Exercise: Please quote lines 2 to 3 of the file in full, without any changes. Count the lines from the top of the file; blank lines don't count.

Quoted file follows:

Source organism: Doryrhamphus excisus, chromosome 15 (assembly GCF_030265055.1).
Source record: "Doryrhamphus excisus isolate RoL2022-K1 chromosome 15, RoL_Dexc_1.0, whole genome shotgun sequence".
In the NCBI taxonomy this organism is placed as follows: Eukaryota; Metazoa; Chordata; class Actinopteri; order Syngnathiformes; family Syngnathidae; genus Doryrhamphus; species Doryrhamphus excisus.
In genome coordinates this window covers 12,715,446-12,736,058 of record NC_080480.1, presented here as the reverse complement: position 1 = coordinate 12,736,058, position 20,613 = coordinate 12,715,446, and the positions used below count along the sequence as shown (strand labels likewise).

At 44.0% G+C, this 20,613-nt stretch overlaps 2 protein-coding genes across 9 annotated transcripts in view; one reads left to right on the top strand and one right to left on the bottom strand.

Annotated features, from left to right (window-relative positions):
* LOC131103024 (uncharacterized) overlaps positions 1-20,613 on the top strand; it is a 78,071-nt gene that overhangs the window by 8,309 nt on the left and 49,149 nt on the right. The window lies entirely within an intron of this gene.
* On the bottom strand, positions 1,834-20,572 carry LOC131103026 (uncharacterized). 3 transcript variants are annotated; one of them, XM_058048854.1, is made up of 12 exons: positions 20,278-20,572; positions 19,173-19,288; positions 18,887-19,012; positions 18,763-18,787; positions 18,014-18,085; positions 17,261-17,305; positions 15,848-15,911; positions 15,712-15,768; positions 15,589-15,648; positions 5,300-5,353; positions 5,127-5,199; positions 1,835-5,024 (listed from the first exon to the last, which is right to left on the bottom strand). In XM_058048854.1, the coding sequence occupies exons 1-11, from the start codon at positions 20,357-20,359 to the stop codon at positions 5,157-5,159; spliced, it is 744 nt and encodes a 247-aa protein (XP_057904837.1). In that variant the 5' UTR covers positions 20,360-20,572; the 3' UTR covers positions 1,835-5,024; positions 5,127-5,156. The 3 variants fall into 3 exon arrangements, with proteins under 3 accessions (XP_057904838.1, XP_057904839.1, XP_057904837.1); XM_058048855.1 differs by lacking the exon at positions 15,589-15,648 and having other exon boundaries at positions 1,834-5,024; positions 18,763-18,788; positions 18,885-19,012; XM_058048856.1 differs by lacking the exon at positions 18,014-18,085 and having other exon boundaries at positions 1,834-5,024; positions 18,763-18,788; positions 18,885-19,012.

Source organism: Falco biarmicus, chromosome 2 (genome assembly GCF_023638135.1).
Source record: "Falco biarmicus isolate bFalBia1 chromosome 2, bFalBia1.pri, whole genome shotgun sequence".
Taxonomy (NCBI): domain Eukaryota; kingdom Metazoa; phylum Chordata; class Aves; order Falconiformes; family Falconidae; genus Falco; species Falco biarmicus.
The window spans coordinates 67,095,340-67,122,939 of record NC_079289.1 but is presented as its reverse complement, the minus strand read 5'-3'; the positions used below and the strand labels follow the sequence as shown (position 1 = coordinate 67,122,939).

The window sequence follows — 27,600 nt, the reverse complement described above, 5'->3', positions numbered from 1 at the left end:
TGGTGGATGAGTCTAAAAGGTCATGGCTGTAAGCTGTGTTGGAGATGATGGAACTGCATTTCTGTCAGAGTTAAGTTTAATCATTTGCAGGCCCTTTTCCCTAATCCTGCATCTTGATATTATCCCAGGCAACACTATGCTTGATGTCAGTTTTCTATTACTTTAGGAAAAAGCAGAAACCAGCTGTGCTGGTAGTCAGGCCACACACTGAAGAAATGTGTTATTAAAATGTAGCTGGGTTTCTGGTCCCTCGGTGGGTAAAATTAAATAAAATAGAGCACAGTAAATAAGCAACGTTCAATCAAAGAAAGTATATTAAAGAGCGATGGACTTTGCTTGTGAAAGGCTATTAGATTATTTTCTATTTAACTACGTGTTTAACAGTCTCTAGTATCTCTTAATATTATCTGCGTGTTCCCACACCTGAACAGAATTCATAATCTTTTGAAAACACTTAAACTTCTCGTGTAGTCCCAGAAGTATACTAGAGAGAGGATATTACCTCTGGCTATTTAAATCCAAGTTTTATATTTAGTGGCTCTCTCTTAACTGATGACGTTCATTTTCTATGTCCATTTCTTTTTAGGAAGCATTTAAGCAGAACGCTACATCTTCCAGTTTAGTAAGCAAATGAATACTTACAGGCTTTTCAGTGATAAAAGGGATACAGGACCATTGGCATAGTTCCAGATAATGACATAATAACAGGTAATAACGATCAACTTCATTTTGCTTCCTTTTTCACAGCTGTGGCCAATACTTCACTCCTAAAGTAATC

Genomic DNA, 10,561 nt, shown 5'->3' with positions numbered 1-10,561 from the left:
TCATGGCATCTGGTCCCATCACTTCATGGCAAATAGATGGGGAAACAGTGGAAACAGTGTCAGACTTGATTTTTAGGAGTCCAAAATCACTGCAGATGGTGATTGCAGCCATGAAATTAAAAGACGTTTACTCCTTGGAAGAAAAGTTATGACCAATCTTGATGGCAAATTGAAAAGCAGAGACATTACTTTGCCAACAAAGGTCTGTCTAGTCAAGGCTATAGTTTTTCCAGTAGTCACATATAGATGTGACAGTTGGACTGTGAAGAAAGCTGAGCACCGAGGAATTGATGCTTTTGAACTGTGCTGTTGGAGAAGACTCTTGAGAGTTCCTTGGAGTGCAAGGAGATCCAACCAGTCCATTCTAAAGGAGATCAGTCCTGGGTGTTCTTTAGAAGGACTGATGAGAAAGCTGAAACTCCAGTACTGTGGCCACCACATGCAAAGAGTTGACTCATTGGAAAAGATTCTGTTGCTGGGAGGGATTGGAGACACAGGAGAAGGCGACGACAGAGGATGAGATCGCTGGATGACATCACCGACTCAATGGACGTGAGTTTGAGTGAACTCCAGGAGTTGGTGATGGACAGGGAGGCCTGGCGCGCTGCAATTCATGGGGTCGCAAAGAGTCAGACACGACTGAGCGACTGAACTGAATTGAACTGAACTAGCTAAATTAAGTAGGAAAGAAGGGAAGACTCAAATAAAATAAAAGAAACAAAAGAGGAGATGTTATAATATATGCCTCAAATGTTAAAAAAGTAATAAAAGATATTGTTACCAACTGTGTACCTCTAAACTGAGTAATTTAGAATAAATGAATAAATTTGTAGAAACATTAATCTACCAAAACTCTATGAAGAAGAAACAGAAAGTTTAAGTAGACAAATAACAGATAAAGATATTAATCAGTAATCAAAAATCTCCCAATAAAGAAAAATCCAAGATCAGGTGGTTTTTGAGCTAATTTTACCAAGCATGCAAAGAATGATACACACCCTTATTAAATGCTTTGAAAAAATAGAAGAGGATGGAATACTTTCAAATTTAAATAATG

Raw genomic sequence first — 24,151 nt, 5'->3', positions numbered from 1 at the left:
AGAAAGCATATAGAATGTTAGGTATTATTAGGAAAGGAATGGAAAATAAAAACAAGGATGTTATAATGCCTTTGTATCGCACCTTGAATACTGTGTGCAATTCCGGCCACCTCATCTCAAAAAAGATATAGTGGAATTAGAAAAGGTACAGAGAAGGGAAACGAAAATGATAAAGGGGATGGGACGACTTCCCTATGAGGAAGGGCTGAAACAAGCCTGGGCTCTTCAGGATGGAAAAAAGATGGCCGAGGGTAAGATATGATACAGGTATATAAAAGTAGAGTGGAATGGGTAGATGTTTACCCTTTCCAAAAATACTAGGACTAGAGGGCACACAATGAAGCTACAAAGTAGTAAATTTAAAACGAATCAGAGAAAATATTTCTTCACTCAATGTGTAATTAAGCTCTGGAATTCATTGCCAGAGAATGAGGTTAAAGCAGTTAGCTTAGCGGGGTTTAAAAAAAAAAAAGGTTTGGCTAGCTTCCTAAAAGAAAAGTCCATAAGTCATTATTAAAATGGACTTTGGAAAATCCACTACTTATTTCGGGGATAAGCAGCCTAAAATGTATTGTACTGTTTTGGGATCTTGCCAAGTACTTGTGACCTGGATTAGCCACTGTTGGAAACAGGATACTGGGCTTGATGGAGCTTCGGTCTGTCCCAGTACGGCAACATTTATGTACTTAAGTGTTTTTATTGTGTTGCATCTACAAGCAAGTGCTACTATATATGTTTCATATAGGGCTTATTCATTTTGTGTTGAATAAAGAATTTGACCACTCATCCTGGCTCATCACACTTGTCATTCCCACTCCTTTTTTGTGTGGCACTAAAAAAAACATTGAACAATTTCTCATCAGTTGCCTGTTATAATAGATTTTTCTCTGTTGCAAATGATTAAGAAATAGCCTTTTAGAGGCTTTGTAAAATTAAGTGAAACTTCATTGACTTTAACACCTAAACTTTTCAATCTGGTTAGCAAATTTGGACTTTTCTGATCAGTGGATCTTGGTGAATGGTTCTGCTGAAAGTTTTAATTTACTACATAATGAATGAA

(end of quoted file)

Source record: "Doryrhamphus excisus isolate RoL2022-K1 chromosome 15, RoL_Dexc_1.0, whole genome shotgun sequence".
In the NCBI taxonomy this organism is placed as follows: Eukaryota; Metazoa; Chordata; class Actinopteri; order Syngnathiformes; family Syngnathidae; genus Doryrhamphus; species Doryrhamphus excisus.